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1 of 1 people found the following review helpful
5.0 out of 5 stars E£xcellent read, 13 May 2012
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This is a continuation of Emma that Jane Austen herself would have been proud of. Tastfully written with no bedroom scenes, it was a delight to read. The story followed the return to Highbury of Frank Churchill after the death of his wife in childbirth, and the disruption it caused in the relationship of Knightley and Emma. Well worth reading.
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3.0 out of 5 stars Excellent style, but depressing substance., 7 Mar 2014
This review is from: Emma & Knightley: Perfect Happiness in Highbury: A Sequel to Jane Austen's Emma (Paperback)
This is a sequel to Jane Austen’s Emma, beginning around 18 months into the Knightley’s marriage and all is not well in Highbury. The story begins really quite depressingly; news of a death, and the realisation that Emma and Knightley are emotionally not very close – they have kept up their respective roles of spoiled child and advisor. The story then moves onto a bankruptcy and another death. I had to take a break from this book and come back to it, misery piles upon misery and through it all Emma and Knightley get further and further apart.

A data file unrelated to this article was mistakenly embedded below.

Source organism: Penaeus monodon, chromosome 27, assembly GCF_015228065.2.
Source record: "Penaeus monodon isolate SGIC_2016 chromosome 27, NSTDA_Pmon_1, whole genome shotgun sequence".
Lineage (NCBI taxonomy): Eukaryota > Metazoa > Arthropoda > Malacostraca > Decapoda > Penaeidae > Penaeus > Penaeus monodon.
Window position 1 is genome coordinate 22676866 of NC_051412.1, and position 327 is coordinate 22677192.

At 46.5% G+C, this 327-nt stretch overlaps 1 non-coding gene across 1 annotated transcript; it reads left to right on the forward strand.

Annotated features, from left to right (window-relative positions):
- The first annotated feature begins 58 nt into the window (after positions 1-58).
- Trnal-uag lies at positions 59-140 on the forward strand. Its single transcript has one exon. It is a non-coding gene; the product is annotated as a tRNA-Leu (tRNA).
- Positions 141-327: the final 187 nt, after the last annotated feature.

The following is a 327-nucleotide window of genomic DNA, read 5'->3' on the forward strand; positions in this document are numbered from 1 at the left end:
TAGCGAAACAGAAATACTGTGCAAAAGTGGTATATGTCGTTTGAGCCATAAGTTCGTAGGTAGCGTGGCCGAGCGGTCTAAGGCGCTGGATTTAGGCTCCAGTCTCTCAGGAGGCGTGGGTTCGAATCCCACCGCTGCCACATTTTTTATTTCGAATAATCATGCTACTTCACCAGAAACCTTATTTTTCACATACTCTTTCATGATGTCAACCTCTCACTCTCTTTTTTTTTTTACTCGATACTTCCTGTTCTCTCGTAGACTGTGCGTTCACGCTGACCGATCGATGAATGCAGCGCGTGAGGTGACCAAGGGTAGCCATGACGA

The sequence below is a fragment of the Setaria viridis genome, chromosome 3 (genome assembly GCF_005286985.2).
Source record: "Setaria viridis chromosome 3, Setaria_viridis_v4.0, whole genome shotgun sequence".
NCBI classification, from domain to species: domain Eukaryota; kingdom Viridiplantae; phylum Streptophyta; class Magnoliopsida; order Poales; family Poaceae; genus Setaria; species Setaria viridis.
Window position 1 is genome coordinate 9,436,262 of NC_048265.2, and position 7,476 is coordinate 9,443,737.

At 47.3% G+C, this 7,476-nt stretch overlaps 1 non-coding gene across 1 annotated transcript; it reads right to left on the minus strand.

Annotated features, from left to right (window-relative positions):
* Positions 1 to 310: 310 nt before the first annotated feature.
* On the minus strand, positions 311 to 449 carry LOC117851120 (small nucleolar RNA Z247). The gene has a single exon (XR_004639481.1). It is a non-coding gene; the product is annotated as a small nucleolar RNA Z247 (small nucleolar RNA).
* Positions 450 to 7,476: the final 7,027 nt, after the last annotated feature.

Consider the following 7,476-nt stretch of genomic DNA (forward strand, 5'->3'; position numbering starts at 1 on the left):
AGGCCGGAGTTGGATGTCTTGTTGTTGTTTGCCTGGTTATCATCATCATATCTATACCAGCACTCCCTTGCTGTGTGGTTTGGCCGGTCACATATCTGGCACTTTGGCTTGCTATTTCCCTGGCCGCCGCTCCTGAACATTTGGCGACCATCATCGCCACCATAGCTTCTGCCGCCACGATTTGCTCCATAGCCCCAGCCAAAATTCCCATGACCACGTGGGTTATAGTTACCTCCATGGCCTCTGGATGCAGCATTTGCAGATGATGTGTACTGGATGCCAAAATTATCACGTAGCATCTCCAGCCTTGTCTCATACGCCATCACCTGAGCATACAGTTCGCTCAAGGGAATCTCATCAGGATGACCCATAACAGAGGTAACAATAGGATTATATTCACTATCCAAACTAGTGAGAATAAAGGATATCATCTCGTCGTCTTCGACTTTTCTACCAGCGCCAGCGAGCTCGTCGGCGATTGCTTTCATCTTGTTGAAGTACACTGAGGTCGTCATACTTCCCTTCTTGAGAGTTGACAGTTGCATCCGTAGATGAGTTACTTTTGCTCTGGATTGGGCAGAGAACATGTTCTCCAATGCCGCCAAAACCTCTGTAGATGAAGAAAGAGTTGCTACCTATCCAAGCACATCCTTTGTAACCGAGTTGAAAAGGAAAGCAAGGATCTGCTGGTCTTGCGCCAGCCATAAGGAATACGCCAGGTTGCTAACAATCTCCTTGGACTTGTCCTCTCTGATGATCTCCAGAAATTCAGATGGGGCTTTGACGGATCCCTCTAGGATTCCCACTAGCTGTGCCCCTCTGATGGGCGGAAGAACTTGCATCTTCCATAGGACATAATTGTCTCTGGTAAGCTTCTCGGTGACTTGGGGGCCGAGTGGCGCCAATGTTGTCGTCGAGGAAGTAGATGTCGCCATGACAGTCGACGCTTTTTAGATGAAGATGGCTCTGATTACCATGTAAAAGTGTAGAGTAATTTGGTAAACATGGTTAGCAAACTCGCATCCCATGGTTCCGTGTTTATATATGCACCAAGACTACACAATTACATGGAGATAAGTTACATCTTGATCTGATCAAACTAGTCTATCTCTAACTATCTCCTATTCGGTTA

At the end of ‘Emma’ I felt that Emma had matured somewhat and gained a better level of understanding but here the character has reverted to the clueless character of two years before. It is also disappointing to see Mr Knightley constantly pulling away from his wife, he is hardly ever there, and when he is he’s usually leaving! Since Mr Knightley provides Emma with so little friendship it is comprehendible that she wouldn’t confide in him but I don’t feel that would be in line with Emma’s character, I think in the circumstances in the story Emma would have felt obliged to tell him of certain events. There was also a reliance on the couple mistaking the other’s feelings in the same way that was cleared up in ‘Emma’ and I felt it was unlikely that they’d both do this again. Plus all this was cleared up in literally five pages, and there must have been so many opportunities for this to be cleared up much more quickly, it seemed unlikely to me that it would have dragged on for so long.

There were some things I liked very much about this book; the style of the writing is really very good, it’s witty and ironic and it reminded me of the original book. Emma’s sister Isabella is a very minor character in ‘Emma’ and here she is fleshed out much more, which I thought was done really well. There are also some original characters, most notably Mrs Philomena Tidmarsh, who is an intelligent widow who befriends Emma for a mixture of reasons. However, despite all these positives, the sad subject matter and bad state of the relationship between Emma and Knightley, which I felt was unlikely, meant that I found this book hard going to read.